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64658878
20th March 2003, 14:54
,

CEB
20th March 2003, 15:10
Hello my name is Ed, whats yours.

Nyuck3X
20th March 2003, 15:38
Mr. 64658878

If you are affiliated with Mr. Wehrhahn, can you tell me who
he trained under in Kobayashi/Shorin-ryu? The link you
provided only goes into his Goju-ryu and Kobudo roots.

Thank-you.
Respectfully,

64658878
20th March 2003, 17:40
..

Sochin
20th March 2003, 18:01
Dom,

we've heard this before, but it has been decided we want a full name.

This topic will be deleted if you don't comply soon.

You signed on to follow the rules and there they are, at the bottom of each page.

64658878
20th March 2003, 18:05
..

tora dojo
21st March 2003, 19:24
The following was taken from www.sanshinkai.org

About Shihan Roger Wehrhahn

Shihan Roger Wehrhahn began his training in 1969 in Kearny, NJ with an excitement and enthusiasm that has now spanned almost three and a half decades. His studies began under the tutelage of Sensei Richard Pegram a 6th dan in Okinawan Goju-ryu Karate Do. Sensei Pegram was known for his insistence on exact detail and the precise execution of the basics, kata and the drills of Okinawan Goju-ryu Karate. He also had a keen eye when it came to recognizing the potential of this new student, Roger Wehrhahn, so he became his mentor and began instructing him in the secrets of Goju-ryu Karate. Later, Shihan Wehrhahn began training with Sensei Thomas Mulligan an extraordinary martial artist who assisted with instruction at Sensei Pegramís Dojo. Sensei Mulligan was known for his kicking and sparring ability and through this balanced blend of kata, basics, drills and kumite the foundation was laid for Shihanís deep appreciation and understanding of Karate do. Later in the mid seventies, to compliment his empty hand training, Shihan began training in Okinawan Kobudo under Shihan Robert Herten. Kobudo is the ancient weapon art of Okinawa that consists of but is not limited to the bo, sai, nunchaku, kama, tunfa, eku and the nuntebo. While training in Okinawan kobudo one evening at Shihan Hertenís Dojo, one of Shihan Hertenís black belts had just returned from Japan and gave a demonstration of ďIaidoĒ Japanese Swordsmanship. It was a demonstration of Omori-ryu, which is the shoden level or the first level of the Muso Shinden Ryu. This was indeed the first time that Shihan Wehrhahn had ever witnessed a demonstration of the Japanese sword art. While not even understanding it at the time, there was a mysticism and intrigue about this beautiful yet deadly art. So, sometime in 1980, Shihan Wehrhahn began training in the arts of Ken Jutsu and Iai. Although these were not formal studies with one particular instructor, but rather focused seminars and training sessions with various masters of several different sword ryus, Shihan was developing an appreciation for Iai and a thirst for an orderly disciplined form of sword training.
In 1984, he received an invitation to attend a summer long series of seminars from the Japanese Swordsmanship Society of New York. The society had been sponsoring Grand Master Mitsuzuka Takeshi annually to teach in the U.S. Shihan Wehrhahn accepted and attended all the seminars taught that summer by Mitsuzuka Sensei. It was actually that summer that Shihan began his formal training under Grand Master Mitsuzuka Takeshi. At the end of Mitsuzuka Senseiís visit he issued an open invitation to everyone who had attended the seminar to come to Japan and to train at his dojo. Shihan Wehrhahn took him up on that invitation and by September, that very same year, was in Tokyo Japan studying Iaido at the hombu dojo. It was then that Mitsuzuka Sensei realized how serious this new student really was and that this lifelong relationship of Teacher and student began. Throughout the years Shihan Wehrhahn has been fortunate to have Grand Master Mitsuzuka stay with him at his home on his annual visits the United States. Sensei stays anywhere from two to ten weeks per year depending on his schedule and duties back home in Japan. Shihan still travels to Japan on a regular basis to continue his own instruction and to bring his students to train at Senseiís dojo. Shihan Wehrhahn holds the rank of 6th dan in Muso Shinden Ryu Iaido in the San Shin Kai, 5th dan Okinawan Goju ryu, 4th dan Kobayashi Shorin Ryu and 4th dan Ryukyu Kobudo. Other than the above ranks, Shihan Wehrhahn has in his 30 + years of training studied Kyokushin Kai Karate Do, Moo Do Kwan Tae Kwon Do, Aiki-jujutsu as well as Hakko Ryu Ju Jutsu. Shihan Wehrhahn continues to focus his training and teaching on the arts of Iaido, Kobudo and Karate Do and is available for lectures and seminars.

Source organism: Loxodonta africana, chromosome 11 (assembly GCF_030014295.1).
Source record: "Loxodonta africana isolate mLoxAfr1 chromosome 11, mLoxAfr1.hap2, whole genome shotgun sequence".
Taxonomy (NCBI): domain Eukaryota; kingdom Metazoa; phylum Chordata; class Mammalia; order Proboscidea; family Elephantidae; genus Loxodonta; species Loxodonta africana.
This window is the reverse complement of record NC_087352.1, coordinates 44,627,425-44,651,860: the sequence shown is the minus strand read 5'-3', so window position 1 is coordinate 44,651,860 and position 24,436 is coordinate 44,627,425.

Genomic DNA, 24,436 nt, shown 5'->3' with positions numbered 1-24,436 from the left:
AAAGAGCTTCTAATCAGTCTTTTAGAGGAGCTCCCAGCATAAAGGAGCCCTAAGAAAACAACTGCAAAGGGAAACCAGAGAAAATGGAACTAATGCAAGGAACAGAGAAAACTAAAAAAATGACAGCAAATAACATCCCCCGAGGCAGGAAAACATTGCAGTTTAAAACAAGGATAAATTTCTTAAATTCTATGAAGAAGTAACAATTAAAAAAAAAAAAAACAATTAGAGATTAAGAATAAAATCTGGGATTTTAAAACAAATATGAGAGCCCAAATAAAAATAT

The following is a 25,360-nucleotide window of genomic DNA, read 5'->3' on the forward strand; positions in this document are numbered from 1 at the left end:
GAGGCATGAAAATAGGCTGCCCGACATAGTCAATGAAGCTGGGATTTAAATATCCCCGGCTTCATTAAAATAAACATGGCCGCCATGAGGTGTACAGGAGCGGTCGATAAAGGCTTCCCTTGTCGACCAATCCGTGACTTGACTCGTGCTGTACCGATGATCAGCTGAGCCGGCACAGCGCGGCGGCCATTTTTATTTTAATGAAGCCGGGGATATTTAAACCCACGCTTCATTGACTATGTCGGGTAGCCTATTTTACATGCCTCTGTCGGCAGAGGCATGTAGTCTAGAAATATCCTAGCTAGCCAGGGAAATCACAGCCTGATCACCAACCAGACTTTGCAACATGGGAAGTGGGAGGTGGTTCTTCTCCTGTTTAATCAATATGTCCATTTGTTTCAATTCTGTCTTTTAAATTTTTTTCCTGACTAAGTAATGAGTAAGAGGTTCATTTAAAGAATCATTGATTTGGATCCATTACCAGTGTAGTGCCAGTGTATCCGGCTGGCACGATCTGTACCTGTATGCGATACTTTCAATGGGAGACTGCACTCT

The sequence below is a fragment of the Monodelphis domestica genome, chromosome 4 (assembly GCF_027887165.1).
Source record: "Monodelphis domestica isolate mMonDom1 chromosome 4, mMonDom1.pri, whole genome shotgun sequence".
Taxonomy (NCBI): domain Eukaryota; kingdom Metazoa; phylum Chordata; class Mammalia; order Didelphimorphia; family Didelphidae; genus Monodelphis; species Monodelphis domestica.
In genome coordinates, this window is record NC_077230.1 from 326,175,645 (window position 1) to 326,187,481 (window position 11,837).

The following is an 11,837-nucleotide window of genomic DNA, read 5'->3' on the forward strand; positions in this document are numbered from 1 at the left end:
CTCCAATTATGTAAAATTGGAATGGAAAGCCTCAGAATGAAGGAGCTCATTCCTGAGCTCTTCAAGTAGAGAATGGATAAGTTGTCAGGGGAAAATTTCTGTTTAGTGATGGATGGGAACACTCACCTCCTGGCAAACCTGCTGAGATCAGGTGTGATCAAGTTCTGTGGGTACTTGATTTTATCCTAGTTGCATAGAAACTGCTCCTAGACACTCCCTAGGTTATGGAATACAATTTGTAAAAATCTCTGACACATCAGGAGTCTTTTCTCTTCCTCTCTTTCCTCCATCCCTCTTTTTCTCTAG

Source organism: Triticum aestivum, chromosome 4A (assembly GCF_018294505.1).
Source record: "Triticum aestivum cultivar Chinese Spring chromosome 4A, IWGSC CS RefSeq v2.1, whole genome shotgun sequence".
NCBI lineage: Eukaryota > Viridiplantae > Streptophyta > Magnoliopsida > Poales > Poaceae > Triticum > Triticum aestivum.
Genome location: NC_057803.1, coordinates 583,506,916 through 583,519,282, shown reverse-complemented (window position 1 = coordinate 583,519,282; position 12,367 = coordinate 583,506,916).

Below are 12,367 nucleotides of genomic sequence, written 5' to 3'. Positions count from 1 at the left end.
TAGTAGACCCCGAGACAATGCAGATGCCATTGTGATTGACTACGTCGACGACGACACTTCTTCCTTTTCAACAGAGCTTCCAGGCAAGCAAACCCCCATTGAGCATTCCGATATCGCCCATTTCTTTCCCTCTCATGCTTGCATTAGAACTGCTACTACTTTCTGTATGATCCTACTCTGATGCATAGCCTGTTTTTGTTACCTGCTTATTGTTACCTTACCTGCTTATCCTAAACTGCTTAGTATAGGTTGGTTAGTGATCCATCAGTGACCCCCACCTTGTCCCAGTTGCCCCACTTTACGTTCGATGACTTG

Nyuck3X
21st March 2003, 19:44
I've been all over the web site provided.

All I wanted to know is, who is Kobayashi/Shorin-ryu
teacher was and what was his affiliation. I'm not
questioning his legitamacy.

Peace

tora dojo
21st March 2003, 19:58
I thought it was in his bio? Sorry, here it is.
Robert Herten Sensei, Frank Hargrove, Sensei and Nakazato Sensei.
Hope this addresses your question.
Thanks,

Nyuck3X
21st March 2003, 20:44
Thanks Tora.
I read that he studied kobudo with Hertan Sensei, but it wasn't
clear whether his karate training was with him too.

It just bugs me to read peoples bios and have ambiguous
claims. Like that Juko-kai lady. She claims shorin-ryu
lineage but doesn't supply references.

Thanks again for the clarification.

Peace.